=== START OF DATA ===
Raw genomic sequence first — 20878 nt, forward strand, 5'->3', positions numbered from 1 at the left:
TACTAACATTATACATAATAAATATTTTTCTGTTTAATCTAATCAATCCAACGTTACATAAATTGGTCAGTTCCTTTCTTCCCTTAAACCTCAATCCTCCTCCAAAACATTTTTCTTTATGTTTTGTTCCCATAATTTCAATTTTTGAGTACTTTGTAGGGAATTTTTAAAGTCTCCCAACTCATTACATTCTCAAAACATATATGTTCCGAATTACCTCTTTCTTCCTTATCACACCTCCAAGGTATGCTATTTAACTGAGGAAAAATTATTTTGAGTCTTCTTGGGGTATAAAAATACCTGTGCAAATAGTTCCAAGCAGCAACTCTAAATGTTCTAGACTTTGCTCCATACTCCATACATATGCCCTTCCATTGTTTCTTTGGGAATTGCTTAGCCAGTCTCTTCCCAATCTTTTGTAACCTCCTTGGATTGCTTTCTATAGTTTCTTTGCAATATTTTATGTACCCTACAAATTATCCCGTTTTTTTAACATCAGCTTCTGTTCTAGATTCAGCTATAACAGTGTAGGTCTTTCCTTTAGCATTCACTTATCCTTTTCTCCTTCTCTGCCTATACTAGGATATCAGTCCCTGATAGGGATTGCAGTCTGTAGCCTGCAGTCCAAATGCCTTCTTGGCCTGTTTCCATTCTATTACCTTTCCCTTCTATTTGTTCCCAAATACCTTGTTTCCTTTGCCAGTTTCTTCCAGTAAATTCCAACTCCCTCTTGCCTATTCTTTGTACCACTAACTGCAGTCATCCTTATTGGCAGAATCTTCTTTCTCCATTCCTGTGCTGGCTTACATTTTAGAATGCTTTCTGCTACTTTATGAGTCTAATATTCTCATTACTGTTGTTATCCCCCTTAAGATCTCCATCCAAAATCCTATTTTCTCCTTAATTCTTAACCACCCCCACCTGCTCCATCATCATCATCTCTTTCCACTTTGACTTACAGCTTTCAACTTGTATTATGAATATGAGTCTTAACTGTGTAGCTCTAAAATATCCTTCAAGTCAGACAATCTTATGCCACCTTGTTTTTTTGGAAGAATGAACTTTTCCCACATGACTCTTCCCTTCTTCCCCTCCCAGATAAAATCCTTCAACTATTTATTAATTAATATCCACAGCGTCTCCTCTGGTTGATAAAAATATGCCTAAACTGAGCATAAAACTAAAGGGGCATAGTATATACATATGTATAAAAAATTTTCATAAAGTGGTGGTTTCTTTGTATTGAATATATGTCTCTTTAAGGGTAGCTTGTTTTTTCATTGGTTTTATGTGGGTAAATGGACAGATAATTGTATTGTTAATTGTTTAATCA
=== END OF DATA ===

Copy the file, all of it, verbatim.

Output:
Raw genomic sequence first — 20878 nt, forward strand, 5'->3', positions numbered from 1 at the left:
TACTAACATTATACATAATAAATATTTTTCTGTTTAATCTAATCAATCCAACGTTACATAAATTGGTCAGTTCCTTTCTTCCCTTAAACCTCAATCCTCCTCCAAAACATTTTTCTTTATGTTTTGTTCCCATAATTTCAATTTTTGAGTACTTTGTAGGGAATTTTTAAAGTCTCCCAACTCATTACATTCTCAAAACATATATGTTCCGAATTACCTCTTTCTTCCTTATCACACCTCCAAGGTATGCTATTTAACTGAGGAAAAATTATTTTGAGTCTTCTTGGGGTATAAAAATACCTGTGCAAATAGTTCCAAGCAGCAACTCTAAATGTTCTAGACTTTGCTCCATACTCCATACATATGCCCTTCCATTGTTTCTTTGGGAATTGCTTAGCCAGTCTCTTCCCAATCTTTTGTAACCTCCTTGGATTGCTTTCTATAGTTTCTTTGCAATATTTTATGTACCCTACAAATTATCCCGTTTTTTTAACATCAGCTTCTGTTCTAGATTCAGCTATAACAGTGTAGGTCTTTCCTTTAGCATTCACTTATCCTTTTCTCCTTCTCTGCCTATACTAGGATATCAGTCCCTGATAGGGATTGCAGTCTGTAGCCTGCAGTCCAAATGCCTTCTTGGCCTGTTTCCATTCTATTACCTTTCCCTTCTATTTGTTCCCAAATACCTTGTTTCCTTTGCCAGTTTCTTCCAGTAAATTCCAACTCCCTCTTGCCTATTCTTTGTACCACTAACTGCAGTCATCCTTATTGGCAGAATCTTCTTTCTCCATTCCTGTGCTGGCTTACATTTTAGAATGCTTTCTGCTACTTTATGAGTCTAATATTCTCATTACTGTTGTTATCCCCCTTAAGATCTCCATCCAAAATCCTATTTTCTCCTTAATTCTTAACCACCCCCACCTGCTCCATCATCATCATCTCTTTCCACTTTGACTTACAGCTTTCAACTTGTATTATGAATATGAGTCTTAACTGTGTAGCTCTAAAATATCCTTCAAGTCAGACAATCTTATGCCACCTTGTTTTTTTGGAAGAATGAACTTTTCCCACATGACTCTTCCCTTCTTCCCCTCCCAGATAAAATCCTTCAACTATTTATTAATTAATATCCACAGCGTCTCCTCTGGTTGATAAAAATATGCCTAAACTGAGCATAAAACTAAAGGGGCATAGTATATACATATGTATAAAAAATTTTCATAAAGTGGTGGTTTCTTTGTATTGAATATATGTCTCTTTAAGGGTAGCTTGTTTTTTCATTGGTTTTATGTGGGTAAATGGACAGATAATTGTATTGTTAATTGTTTAATCA